Sometimes change is painful… but the positive outcome will somehow win over the masses if one can persevere and weather the storm. If there is such a person that can wake a sleeping giant such as the Chicago State University Men’s and Women’s track and field program it is head coach Craig Collins.
Collins took over the reigns of a dismal program during the fall of 2011 amid tremendous skepticism from critics and friends. After all, it has been years since the Cougar track and field program produced a viable product. However, Collins is a veteran of reviving programs after working to build several dormant Chicago Public League High School programs into respectability. Coach Collins took a brief moment out of his very busy schedule to talk about his vision for the Cougar program.
Can you tell us how you got your start in athletics?
I am a Chicago Public School product. That in itself puts you in a perspective to find something to occupy your time. I started running track at age nine and I also played football at Julian High School [on the southside]. After high school, I went to college at Indiana University as a track walk-on. I was fortunate to later earn a partial scholarship which helped out a lot financially.
What was the first thing you did after college?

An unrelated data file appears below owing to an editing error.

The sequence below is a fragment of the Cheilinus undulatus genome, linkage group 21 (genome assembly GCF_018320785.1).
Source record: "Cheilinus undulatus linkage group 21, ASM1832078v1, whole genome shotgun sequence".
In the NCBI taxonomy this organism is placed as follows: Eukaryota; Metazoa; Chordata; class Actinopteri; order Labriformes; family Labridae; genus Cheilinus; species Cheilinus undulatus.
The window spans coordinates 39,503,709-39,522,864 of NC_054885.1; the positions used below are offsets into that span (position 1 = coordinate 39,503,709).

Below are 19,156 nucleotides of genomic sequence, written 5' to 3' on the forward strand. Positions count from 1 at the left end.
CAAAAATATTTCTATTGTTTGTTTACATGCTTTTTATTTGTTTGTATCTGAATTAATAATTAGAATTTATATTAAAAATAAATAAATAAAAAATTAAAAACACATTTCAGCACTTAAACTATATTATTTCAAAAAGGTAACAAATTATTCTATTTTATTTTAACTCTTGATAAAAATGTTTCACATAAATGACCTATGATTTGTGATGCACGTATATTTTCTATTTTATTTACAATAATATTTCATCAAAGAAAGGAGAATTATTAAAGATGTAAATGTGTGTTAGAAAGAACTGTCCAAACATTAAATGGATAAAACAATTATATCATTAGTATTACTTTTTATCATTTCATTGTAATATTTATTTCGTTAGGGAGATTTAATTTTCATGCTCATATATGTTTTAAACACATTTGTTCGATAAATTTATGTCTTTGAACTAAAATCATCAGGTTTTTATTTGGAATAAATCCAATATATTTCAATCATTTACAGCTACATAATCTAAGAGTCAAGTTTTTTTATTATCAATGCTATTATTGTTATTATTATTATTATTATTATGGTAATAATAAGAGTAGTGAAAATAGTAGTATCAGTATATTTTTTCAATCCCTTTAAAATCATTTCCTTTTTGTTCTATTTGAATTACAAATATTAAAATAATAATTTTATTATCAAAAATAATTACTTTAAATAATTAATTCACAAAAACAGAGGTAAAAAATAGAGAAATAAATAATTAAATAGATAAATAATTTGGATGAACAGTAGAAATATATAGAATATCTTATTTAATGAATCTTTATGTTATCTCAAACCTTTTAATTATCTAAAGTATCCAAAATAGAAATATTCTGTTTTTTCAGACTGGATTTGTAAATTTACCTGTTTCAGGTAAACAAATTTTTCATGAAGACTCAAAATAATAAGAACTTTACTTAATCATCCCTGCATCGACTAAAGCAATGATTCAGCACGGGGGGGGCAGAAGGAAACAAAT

After graduating with a degree in English, I taught English for the first seven years of my career.
Where did you teach?
I taught at the Chicago Initiative (now CICS-Longwood) doing and then on to North Lawndale College Prep Charter.
What is this health initiative?
It was a program that allowed me to get out of the classroom and into the gym. It is here where I was able to really enhance young student-athletes.
Let’s be honest. CSU is a real tough sell due to an array of issues. What do you have in place to change the negative stigma of the university?
Well, we are slowly but surely moving in a positive direction. The academic standards are getting tougher for the students and especially for the student-athletes. I noticed that a lot of good CPS kids were being overlooked for a place to go to school. I wanted to reach out to them and make a change.
What is the major selling point?
Our university is in the city- it’s in Chicago, which is one of the best cities in the country. We have a nice and beautiful campus. I always thought it was a shame to see kids leave the city without hesitation. But there are others who opt out and have nowhere to go to school.
What are your short-term goals for the program?
I want to make CSU a viable program where kids can get a quality education and have a wonderful experience through track and field. I feel it would be a way for kids to acquire a life-long memory that they can pass along.
What are your long-term goals for the program?
I want to put in opportunities to sustain the short-term goals. I want kids to understand that it’s more than athletics. I will make sure my student-athletes get involved in the community and build their character. I feel this will pay off and the program will sell itself. The university and the athletic program will then become a viable option for kids to choose.